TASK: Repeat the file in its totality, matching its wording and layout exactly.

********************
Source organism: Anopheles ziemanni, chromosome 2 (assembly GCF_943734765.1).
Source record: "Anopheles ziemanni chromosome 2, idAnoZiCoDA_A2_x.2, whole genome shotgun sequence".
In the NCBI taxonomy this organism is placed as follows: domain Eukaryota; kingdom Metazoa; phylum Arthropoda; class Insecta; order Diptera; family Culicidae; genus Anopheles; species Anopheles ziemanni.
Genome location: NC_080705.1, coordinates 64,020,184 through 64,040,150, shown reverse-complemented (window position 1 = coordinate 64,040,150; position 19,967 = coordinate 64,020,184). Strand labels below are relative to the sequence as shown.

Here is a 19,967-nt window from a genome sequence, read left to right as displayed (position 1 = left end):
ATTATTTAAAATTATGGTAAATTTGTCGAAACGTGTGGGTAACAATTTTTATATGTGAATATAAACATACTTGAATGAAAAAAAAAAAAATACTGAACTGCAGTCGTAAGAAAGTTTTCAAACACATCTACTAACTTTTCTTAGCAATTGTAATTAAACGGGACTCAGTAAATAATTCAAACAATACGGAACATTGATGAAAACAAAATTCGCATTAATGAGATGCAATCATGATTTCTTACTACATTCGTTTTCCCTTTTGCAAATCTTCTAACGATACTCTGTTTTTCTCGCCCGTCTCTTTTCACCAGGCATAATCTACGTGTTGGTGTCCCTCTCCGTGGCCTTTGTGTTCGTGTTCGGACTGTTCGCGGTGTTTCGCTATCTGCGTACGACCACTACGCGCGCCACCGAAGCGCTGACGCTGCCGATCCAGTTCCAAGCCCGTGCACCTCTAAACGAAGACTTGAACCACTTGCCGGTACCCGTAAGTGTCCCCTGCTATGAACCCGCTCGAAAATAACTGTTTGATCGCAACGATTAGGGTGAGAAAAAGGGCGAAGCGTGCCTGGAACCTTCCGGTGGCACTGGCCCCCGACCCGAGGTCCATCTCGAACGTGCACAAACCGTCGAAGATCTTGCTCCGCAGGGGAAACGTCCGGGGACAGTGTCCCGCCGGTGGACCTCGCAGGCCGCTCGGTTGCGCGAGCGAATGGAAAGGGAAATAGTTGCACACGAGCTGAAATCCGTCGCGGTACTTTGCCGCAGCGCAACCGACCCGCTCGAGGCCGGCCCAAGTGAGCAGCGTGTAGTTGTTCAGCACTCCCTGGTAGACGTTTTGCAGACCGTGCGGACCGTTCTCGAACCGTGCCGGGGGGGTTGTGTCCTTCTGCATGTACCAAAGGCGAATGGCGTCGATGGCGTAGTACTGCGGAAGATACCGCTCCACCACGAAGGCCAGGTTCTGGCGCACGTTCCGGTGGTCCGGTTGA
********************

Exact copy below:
Source organism: Anopheles ziemanni, chromosome 2 (assembly GCF_943734765.1).
Source record: "Anopheles ziemanni chromosome 2, idAnoZiCoDA_A2_x.2, whole genome shotgun sequence".
In the NCBI taxonomy this organism is placed as follows: domain Eukaryota; kingdom Metazoa; phylum Arthropoda; class Insecta; order Diptera; family Culicidae; genus Anopheles; species Anopheles ziemanni.
Genome location: NC_080705.1, coordinates 64,020,184 through 64,040,150, shown reverse-complemented (window position 1 = coordinate 64,040,150; position 19,967 = coordinate 64,020,184). Strand labels below are relative to the sequence as shown.

Here is a 19,967-nt window from a genome sequence, read left to right as displayed (position 1 = left end):
ATTATTTAAAATTATGGTAAATTTGTCGAAACGTGTGGGTAACAATTTTTATATGTGAATATAAACATACTTGAATGAAAAAAAAAAAAATACTGAACTGCAGTCGTAAGAAAGTTTTCAAACACATCTACTAACTTTTCTTAGCAATTGTAATTAAACGGGACTCAGTAAATAATTCAAACAATACGGAACATTGATGAAAACAAAATTCGCATTAATGAGATGCAATCATGATTTCTTACTACATTCGTTTTCCCTTTTGCAAATCTTCTAACGATACTCTGTTTTTCTCGCCCGTCTCTTTTCACCAGGCATAATCTACGTGTTGGTGTCCCTCTCCGTGGCCTTTGTGTTCGTGTTCGGACTGTTCGCGGTGTTTCGCTATCTGCGTACGACCACTACGCGCGCCACCGAAGCGCTGACGCTGCCGATCCAGTTCCAAGCCCGTGCACCTCTAAACGAAGACTTGAACCACTTGCCGGTACCCGTAAGTGTCCCCTGCTATGAACCCGCTCGAAAATAACTGTTTGATCGCAACGATTAGGGTGAGAAAAAGGGCGAAGCGTGCCTGGAACCTTCCGGTGGCACTGGCCCCCGACCCGAGGTCCATCTCGAACGTGCACAAACCGTCGAAGATCTTGCTCCGCAGGGGAAACGTCCGGGGACAGTGTCCCGCCGGTGGACCTCGCAGGCCGCTCGGTTGCGCGAGCGAATGGAAAGGGAAATAGTTGCACACGAGCTGAAATCCGTCGCGGTACTTTGCCGCAGCGCAACCGACCCGCTCGAGGCCGGCCCAAGTGAGCAGCGTGTAGTTGTTCAGCACTCCCTGGTAGACGTTTTGCAGACCGTGCGGACCGTTCTCGAACCGTGCCGGGGGGGTTGTGTCCTTCTGCATGTACCAAAGGCGAATGGCGTCGATGGCGTAGTACTGCGGAAGATACCGCTCCACCACGAAGGCCAGGTTCTGGCGCACGTTCCGGTGGTCCGGTTGA